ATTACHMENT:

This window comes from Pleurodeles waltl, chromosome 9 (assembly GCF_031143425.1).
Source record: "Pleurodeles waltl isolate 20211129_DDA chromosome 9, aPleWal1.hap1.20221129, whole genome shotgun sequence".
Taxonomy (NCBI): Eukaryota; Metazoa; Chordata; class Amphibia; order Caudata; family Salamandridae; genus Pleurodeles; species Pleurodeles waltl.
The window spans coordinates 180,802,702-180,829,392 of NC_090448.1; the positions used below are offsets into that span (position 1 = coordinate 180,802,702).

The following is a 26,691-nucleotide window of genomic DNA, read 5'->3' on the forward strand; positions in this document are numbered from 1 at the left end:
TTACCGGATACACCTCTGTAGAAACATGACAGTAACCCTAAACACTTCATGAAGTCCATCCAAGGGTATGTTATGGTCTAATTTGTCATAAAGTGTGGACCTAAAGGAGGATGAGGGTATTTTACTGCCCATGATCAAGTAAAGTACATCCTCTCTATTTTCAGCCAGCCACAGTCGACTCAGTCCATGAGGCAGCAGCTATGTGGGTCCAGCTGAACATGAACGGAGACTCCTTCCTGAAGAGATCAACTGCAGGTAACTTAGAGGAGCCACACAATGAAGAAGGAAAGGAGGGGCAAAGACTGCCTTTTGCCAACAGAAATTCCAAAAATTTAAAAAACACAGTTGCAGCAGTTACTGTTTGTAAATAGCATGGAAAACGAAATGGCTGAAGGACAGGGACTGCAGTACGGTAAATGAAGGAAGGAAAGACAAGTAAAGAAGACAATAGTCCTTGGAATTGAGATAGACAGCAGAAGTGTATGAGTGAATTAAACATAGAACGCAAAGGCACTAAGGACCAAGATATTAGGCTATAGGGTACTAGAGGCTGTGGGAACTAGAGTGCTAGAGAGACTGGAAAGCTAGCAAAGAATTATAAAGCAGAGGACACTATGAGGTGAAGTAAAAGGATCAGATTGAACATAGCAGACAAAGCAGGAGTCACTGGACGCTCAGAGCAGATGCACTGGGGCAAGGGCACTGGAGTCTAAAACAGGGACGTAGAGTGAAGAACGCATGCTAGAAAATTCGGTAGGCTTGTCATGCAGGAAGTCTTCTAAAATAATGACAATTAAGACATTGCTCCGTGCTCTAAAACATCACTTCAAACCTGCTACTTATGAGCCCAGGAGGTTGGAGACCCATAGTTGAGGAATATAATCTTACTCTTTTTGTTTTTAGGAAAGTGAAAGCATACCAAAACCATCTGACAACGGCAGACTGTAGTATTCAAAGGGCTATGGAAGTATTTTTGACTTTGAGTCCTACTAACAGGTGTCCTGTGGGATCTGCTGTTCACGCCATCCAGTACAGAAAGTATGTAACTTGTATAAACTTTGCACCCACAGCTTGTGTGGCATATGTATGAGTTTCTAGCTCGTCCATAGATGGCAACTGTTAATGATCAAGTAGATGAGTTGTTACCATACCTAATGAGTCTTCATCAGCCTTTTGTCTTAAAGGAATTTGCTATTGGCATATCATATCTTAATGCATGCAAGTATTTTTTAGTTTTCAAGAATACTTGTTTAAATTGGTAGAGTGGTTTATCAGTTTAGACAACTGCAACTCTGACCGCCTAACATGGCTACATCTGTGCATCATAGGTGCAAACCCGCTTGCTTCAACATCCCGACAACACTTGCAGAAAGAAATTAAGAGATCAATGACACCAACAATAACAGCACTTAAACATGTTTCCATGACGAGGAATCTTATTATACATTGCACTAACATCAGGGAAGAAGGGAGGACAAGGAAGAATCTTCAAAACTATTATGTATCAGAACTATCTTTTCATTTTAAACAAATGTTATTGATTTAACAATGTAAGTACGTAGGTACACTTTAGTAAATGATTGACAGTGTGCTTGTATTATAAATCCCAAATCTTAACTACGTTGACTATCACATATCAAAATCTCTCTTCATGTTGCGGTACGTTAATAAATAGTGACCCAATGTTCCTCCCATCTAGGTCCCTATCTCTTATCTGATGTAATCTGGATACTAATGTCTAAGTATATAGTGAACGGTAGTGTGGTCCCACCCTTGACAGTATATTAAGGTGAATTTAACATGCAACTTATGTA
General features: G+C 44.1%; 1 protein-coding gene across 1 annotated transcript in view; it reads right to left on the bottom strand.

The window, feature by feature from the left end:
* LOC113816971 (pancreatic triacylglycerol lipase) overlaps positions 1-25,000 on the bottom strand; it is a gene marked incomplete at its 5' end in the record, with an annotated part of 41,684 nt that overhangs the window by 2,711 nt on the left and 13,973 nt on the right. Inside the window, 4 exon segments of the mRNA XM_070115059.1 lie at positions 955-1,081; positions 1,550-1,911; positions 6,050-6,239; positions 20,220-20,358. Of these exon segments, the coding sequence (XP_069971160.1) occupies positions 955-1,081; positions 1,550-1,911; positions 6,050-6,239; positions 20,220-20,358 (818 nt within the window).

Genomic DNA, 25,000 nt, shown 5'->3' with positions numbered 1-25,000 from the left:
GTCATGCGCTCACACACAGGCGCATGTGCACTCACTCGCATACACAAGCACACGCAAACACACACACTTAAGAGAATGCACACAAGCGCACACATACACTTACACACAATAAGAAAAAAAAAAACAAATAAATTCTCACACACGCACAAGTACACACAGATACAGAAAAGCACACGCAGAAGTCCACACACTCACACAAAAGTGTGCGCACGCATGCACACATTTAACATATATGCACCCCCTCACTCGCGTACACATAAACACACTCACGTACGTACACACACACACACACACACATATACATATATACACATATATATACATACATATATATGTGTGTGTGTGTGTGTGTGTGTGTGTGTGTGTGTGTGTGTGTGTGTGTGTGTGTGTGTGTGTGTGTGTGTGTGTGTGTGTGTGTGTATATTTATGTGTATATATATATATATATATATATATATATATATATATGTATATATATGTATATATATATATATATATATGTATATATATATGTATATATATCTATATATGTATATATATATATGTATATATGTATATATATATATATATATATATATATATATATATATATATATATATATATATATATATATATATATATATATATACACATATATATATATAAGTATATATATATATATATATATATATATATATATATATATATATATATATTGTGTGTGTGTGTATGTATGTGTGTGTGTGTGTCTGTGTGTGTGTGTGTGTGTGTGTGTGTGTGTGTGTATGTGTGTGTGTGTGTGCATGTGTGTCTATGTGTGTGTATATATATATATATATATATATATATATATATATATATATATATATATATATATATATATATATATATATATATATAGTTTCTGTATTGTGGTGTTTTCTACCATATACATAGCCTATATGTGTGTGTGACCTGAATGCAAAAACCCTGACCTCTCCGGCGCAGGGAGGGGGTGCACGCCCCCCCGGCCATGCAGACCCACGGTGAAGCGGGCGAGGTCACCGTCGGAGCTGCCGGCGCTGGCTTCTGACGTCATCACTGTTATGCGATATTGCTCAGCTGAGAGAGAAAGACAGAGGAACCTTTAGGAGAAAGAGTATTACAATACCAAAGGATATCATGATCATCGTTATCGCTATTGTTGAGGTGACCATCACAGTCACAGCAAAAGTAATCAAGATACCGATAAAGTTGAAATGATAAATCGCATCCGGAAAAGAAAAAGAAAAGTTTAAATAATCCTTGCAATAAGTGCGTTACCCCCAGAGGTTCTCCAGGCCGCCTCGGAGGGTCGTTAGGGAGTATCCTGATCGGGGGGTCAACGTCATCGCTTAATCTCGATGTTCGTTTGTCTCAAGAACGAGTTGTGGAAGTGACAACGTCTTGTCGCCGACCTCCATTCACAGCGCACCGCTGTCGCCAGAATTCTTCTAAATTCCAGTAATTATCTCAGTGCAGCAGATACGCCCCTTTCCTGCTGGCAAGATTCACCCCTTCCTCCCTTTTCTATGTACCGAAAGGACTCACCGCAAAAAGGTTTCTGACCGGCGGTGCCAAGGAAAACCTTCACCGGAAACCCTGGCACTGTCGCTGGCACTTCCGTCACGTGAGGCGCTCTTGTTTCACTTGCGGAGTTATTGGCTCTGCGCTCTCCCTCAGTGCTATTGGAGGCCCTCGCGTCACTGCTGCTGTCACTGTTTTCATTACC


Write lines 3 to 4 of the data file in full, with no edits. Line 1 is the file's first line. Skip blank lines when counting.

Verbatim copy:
Taxonomy (NCBI): Eukaryota; Metazoa; Chordata; class Amphibia; order Caudata; family Salamandridae; genus Pleurodeles; species Pleurodeles waltl.
The window spans coordinates 180,802,702-180,829,392 of NC_090448.1; the positions used below are offsets into that span (position 1 = coordinate 180,802,702).